Then came Buford. Littleton and his staff knew the Buford name intimidated many opponents, and the Wolves’ roster loaded with future college players didn’t help. The coaches decided to disallow any use of the name “Buford” during game week, instead calling their opponent “the green team.”

Grateful for their hometown team’s inspirational play, the small town of Bainbridge brought as many fans to the Buford stadium as did the home team. The Bearcats fans, who braved freezing wind and sleet for the entire contest, witnessed a win for the ages that ended Buford’s 35-game home playoff winning streak and vaulted Bainbridge into the state semifinals.

Despite the craziness of the playoff run, the miracles were only beginning for the Bainbridge Bearcats. The state semifinal game at Stockbridge brought several plays that would have highlighted the season for most teams, but paled in comparison to the game-winning kickoff return. Many recalled the famous Stanford-Cal game in 1982 to describe the unlikely play, which included both teams touching the ball, a fumble recovery, and an option-style pitch from a Bainbridge linebacker to a running back for the run to glory and the state championship game.

If anything sealed the need for the book about the Bainbridge journey, it was the opponent in the state championship game. The Bearcats faced the same Warner Robins team that had run up the score on the hurricane-damaged Bainbridge team just weeks before.

The championship game was a match made for Hollywood. University of Georgia coach Kirby Smart visited the game to see his alma mater, Bainbridge, face off against the high school of his Bulldog quarterback, Jake Fromm. Fromm’s two younger brothers played quarterback and tight end that day. The game was moved to a different day because of a professional soccer playoff game, and was fittingly rescheduled to the 36th anniversary of the only other Bainbridge state championship.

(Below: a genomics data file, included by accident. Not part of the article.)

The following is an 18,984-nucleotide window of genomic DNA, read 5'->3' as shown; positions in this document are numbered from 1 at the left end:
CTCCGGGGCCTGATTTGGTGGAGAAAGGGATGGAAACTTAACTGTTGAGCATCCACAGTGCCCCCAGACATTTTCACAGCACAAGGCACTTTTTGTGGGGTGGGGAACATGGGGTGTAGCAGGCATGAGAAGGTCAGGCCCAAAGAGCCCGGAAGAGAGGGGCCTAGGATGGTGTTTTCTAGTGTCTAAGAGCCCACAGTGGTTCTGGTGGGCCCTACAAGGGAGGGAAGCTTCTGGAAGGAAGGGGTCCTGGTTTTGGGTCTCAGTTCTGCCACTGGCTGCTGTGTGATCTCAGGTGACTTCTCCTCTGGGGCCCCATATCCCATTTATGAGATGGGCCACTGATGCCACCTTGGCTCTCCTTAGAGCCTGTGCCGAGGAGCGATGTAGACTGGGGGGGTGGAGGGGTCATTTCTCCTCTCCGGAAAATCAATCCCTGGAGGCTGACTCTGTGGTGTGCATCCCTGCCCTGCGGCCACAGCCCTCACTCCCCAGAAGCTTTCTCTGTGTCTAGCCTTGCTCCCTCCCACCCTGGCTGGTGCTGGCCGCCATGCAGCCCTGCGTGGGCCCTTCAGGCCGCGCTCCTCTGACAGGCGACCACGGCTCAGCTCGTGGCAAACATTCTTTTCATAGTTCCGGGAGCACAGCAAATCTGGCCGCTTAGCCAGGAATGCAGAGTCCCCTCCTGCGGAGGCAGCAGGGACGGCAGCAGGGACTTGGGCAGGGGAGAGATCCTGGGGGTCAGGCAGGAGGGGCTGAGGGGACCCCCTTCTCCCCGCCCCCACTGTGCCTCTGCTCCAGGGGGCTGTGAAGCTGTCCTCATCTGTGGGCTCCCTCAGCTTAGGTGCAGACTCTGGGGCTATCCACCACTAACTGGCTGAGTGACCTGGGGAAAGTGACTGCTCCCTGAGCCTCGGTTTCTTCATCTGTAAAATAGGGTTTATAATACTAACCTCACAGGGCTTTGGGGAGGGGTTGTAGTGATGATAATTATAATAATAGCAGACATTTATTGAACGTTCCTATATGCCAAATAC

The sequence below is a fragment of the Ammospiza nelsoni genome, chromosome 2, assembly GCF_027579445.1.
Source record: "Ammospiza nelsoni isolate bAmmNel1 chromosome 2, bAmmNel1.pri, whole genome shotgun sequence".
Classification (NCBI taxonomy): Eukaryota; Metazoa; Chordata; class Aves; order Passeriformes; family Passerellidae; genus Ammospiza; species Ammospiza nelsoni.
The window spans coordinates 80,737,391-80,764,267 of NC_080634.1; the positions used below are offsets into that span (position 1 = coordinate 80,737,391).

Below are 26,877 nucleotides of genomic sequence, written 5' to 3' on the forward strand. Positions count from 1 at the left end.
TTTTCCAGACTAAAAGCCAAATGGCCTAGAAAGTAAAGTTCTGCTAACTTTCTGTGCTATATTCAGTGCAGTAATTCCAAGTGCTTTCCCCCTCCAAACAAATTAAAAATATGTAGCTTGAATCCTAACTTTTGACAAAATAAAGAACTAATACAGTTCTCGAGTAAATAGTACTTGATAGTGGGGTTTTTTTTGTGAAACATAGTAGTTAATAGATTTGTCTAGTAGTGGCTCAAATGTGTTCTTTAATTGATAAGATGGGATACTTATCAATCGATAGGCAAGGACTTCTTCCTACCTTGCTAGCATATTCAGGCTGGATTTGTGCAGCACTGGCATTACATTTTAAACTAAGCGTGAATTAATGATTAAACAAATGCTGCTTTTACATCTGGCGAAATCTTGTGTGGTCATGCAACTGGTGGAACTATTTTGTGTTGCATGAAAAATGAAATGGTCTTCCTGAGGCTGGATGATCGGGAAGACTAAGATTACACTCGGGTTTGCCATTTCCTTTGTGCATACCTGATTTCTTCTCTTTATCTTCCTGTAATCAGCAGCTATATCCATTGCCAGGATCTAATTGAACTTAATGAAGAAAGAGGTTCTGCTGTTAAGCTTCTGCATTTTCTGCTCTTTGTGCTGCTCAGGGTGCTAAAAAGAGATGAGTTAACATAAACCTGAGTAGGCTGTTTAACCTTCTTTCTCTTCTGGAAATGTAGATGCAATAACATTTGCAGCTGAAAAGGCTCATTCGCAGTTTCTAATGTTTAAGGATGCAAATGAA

That team included another Coach Smart, the father of Kirby, who served as defensive coordinator and later as head coach. After a dizzying series of scores and lead changes, Warner Robins lined up to kick the game winning field goal as time expired, but Bainbridge star Roman Harrison blocked the kick and sent the game to overtime.

That would actually be three overtimes, after which Bainbridge became the last team standing  and the 2018 Georgia Class AAAAA state champions.

Small Town Big Dreams was authored by Tom Ward, who most recently co-authored the bicentennial book for the State of Alabama along with Secretary of State John H. Merrill. Ward, who has family connections to Bainbridge, is also the direct descendant of Stephen Heard, the war hero, Georgia governor, and namesake of Heard County. The book is based on interviews with coaches, players, boosters, media, and school administrators, as well as a variety of research sources.

The book is available on, and signed copies can be ordered through